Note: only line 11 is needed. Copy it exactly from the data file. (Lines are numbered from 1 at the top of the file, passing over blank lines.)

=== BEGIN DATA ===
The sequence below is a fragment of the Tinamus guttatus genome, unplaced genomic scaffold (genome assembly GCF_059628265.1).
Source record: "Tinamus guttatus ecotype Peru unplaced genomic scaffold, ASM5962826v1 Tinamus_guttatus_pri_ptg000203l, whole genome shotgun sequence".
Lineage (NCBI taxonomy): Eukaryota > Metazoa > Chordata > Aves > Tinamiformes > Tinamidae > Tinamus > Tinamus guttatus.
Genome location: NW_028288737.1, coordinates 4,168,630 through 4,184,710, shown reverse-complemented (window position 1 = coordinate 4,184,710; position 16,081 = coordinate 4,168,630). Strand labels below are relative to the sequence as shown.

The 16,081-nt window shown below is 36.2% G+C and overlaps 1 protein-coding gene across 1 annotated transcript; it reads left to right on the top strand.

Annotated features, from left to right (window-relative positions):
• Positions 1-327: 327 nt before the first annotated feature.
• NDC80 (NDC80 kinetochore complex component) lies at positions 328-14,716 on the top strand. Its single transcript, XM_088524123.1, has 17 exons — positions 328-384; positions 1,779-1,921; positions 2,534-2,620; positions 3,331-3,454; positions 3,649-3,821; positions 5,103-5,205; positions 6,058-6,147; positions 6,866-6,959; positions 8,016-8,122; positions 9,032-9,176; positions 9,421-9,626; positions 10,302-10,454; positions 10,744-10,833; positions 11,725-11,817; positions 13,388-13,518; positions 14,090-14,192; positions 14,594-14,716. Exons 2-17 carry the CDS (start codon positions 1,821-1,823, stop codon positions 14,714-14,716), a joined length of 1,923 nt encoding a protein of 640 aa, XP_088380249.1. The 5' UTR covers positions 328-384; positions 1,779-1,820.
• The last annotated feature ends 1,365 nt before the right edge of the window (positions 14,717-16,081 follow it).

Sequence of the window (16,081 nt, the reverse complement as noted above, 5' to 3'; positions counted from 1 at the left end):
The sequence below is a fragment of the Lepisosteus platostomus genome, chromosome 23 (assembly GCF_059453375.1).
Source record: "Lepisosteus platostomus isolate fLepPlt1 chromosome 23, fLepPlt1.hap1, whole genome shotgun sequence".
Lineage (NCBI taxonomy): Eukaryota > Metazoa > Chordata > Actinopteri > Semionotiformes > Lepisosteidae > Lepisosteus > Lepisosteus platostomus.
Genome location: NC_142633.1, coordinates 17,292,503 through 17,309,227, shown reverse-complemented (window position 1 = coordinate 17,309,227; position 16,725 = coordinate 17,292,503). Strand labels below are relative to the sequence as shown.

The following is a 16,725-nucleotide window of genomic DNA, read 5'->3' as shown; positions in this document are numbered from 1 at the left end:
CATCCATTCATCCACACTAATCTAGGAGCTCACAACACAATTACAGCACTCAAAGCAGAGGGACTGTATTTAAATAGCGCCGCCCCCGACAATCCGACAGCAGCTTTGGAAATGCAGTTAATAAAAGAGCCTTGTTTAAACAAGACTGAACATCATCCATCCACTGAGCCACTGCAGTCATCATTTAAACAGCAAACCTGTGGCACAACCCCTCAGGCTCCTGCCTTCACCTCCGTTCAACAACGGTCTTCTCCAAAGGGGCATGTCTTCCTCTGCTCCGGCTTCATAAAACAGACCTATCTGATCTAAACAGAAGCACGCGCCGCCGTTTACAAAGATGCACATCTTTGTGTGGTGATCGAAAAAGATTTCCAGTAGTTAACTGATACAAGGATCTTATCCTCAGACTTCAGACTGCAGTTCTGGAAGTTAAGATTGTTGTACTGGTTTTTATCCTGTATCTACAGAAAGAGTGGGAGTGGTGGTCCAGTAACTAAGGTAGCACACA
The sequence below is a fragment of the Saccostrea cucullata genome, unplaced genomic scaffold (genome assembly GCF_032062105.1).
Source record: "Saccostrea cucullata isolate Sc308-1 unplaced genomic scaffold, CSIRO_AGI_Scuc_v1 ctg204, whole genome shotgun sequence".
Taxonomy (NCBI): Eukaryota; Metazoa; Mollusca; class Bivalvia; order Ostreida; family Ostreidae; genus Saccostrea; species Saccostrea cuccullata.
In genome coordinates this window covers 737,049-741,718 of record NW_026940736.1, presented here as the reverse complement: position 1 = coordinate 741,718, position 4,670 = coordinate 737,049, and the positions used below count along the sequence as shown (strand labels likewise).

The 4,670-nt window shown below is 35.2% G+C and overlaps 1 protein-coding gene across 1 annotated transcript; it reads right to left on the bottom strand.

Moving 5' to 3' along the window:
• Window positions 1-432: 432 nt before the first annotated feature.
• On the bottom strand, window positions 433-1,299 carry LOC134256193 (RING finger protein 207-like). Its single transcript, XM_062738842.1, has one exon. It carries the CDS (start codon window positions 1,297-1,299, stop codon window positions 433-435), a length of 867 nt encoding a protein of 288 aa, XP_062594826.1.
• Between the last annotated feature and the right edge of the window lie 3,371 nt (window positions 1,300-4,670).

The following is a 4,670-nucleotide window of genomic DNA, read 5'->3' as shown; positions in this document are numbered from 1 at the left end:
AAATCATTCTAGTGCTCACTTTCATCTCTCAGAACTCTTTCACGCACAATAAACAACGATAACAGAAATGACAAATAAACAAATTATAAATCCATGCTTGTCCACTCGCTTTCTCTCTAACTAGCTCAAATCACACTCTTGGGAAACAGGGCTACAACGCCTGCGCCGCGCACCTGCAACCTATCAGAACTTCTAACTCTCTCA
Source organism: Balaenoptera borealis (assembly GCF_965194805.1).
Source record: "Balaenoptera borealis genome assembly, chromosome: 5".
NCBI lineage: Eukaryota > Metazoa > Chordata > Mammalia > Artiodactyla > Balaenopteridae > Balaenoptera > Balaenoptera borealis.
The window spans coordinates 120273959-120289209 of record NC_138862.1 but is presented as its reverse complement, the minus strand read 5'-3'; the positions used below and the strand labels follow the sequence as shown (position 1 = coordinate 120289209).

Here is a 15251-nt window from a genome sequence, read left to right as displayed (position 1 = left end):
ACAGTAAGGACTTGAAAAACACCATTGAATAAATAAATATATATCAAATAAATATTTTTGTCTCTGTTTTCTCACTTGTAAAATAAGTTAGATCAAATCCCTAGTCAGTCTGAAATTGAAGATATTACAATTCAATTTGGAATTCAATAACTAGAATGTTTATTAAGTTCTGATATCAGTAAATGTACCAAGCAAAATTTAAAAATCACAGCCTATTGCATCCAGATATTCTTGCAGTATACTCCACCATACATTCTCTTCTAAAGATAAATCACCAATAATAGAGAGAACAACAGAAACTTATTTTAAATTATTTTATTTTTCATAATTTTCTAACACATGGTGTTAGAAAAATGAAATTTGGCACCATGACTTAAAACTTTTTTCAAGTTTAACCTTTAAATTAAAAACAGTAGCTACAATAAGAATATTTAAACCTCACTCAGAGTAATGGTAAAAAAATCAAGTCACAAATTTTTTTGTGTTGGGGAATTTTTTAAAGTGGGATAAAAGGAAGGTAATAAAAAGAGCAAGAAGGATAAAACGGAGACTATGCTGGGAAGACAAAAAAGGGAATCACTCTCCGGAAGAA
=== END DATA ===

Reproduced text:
The sequence below is a fragment of the Lepisosteus platostomus genome, chromosome 23 (assembly GCF_059453375.1).